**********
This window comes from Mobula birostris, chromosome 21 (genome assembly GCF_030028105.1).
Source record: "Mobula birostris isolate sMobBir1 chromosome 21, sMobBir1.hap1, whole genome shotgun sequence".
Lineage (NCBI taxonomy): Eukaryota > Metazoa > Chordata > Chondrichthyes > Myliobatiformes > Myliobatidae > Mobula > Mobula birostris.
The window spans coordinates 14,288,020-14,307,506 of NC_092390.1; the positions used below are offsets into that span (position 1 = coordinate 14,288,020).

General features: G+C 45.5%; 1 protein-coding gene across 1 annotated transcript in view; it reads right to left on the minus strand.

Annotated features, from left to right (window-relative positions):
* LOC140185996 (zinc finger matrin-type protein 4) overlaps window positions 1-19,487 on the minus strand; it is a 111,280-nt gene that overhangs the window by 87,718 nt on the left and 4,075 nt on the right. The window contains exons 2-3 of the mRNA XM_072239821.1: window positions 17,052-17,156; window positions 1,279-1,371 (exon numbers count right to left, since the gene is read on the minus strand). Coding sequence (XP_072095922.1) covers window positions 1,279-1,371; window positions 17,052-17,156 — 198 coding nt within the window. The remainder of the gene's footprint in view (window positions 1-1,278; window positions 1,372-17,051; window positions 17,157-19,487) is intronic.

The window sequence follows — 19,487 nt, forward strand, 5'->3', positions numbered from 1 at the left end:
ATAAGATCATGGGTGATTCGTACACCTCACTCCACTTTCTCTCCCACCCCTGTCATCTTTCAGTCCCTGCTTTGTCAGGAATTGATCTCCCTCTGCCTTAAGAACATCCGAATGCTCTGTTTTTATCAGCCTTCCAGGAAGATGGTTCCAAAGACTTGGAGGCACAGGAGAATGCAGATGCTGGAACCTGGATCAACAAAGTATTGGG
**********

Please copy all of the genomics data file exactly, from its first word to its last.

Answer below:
This window comes from Mobula birostris, chromosome 21 (genome assembly GCF_030028105.1).
Source record: "Mobula birostris isolate sMobBir1 chromosome 21, sMobBir1.hap1, whole genome shotgun sequence".
Lineage (NCBI taxonomy): Eukaryota > Metazoa > Chordata > Chondrichthyes > Myliobatiformes > Myliobatidae > Mobula > Mobula birostris.
The window spans coordinates 14,288,020-14,307,506 of NC_092390.1; the positions used below are offsets into that span (position 1 = coordinate 14,288,020).

General features: G+C 45.5%; 1 protein-coding gene across 1 annotated transcript in view; it reads right to left on the minus strand.

Annotated features, from left to right (window-relative positions):
* LOC140185996 (zinc finger matrin-type protein 4) overlaps window positions 1-19,487 on the minus strand; it is a 111,280-nt gene that overhangs the window by 87,718 nt on the left and 4,075 nt on the right. The window contains exons 2-3 of the mRNA XM_072239821.1: window positions 17,052-17,156; window positions 1,279-1,371 (exon numbers count right to left, since the gene is read on the minus strand). Coding sequence (XP_072095922.1) covers window positions 1,279-1,371; window positions 17,052-17,156 — 198 coding nt within the window. The remainder of the gene's footprint in view (window positions 1-1,278; window positions 1,372-17,051; window positions 17,157-19,487) is intronic.

The window sequence follows — 19,487 nt, forward strand, 5'->3', positions numbered from 1 at the left end:
ATAAGATCATGGGTGATTCGTACACCTCACTCCACTTTCTCTCCCACCCCTGTCATCTTTCAGTCCCTGCTTTGTCAGGAATTGATCTCCCTCTGCCTTAAGAACATCCGAATGCTCTGTTTTTATCAGCCTTCCAGGAAGATGGTTCCAAAGACTTGGAGGCACAGGAGAATGCAGATGCTGGAACCTGGATCAACAAAGTATTGGG